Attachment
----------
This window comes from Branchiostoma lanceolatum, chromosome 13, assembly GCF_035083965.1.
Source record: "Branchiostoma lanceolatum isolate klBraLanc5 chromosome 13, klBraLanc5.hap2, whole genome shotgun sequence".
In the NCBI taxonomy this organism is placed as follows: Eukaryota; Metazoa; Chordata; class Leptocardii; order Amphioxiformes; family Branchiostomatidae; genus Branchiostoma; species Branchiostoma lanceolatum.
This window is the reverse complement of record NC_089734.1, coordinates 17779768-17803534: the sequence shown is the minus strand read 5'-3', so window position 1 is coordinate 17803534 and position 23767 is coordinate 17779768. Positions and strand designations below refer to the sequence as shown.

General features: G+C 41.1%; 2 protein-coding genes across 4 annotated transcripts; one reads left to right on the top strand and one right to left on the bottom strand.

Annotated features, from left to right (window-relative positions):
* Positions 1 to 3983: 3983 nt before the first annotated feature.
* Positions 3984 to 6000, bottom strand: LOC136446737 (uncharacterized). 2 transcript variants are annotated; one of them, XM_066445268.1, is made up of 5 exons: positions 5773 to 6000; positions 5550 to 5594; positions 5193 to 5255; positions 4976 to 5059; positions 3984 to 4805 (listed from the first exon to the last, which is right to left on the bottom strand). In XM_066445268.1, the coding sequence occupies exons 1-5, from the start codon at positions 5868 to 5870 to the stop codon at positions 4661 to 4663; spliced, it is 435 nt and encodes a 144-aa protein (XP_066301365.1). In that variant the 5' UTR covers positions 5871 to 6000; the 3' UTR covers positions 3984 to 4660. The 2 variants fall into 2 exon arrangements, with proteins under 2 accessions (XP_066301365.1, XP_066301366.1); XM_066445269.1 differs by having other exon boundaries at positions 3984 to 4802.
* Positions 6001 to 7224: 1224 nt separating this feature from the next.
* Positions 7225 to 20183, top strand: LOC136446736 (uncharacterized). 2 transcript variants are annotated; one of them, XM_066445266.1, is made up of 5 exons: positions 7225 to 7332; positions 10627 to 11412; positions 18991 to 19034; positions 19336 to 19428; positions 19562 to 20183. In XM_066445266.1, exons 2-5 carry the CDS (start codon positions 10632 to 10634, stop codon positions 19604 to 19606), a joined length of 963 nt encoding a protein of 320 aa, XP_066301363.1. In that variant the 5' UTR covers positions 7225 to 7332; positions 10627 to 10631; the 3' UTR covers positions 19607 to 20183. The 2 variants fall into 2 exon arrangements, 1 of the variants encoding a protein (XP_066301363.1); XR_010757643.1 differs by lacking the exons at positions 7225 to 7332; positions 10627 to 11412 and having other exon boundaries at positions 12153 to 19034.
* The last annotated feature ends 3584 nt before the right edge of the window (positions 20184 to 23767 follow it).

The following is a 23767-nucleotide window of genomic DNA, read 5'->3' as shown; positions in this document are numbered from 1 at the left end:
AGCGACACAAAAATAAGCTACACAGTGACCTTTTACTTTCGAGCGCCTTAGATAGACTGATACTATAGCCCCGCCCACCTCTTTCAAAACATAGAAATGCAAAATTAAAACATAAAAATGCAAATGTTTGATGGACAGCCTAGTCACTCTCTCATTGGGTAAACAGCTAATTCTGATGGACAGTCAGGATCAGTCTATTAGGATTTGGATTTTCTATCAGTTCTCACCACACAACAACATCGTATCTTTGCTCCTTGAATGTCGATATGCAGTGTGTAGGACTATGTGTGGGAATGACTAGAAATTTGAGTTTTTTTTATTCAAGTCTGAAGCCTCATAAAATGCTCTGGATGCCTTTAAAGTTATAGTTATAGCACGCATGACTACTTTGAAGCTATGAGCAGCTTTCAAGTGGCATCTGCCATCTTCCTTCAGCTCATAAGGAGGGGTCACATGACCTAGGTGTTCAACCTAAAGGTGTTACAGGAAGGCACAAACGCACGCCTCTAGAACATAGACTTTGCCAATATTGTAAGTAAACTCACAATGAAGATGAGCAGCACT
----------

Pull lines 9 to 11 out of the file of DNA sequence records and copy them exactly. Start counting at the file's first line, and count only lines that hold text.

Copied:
* Positions 6001 to 7224: 1224 nt separating this feature from the next.
* Positions 7225 to 20183, top strand: LOC136446736 (uncharacterized). 2 transcript variants are annotated; one of them, XM_066445266.1, is made up of 5 exons: positions 7225 to 7332; positions 10627 to 11412; positions 18991 to 19034; positions 19336 to 19428; positions 19562 to 20183. In XM_066445266.1, exons 2-5 carry the CDS (start codon positions 10632 to 10634, stop codon positions 19604 to 19606), a joined length of 963 nt encoding a protein of 320 aa, XP_066301363.1. In that variant the 5' UTR covers positions 7225 to 7332; positions 10627 to 10631; the 3' UTR covers positions 19607 to 20183. The 2 variants fall into 2 exon arrangements, 1 of the variants encoding a protein (XP_066301363.1); XR_010757643.1 differs by lacking the exons at positions 7225 to 7332; positions 10627 to 11412 and having other exon boundaries at positions 12153 to 19034.
* The last annotated feature ends 3584 nt before the right edge of the window (positions 20184 to 23767 follow it).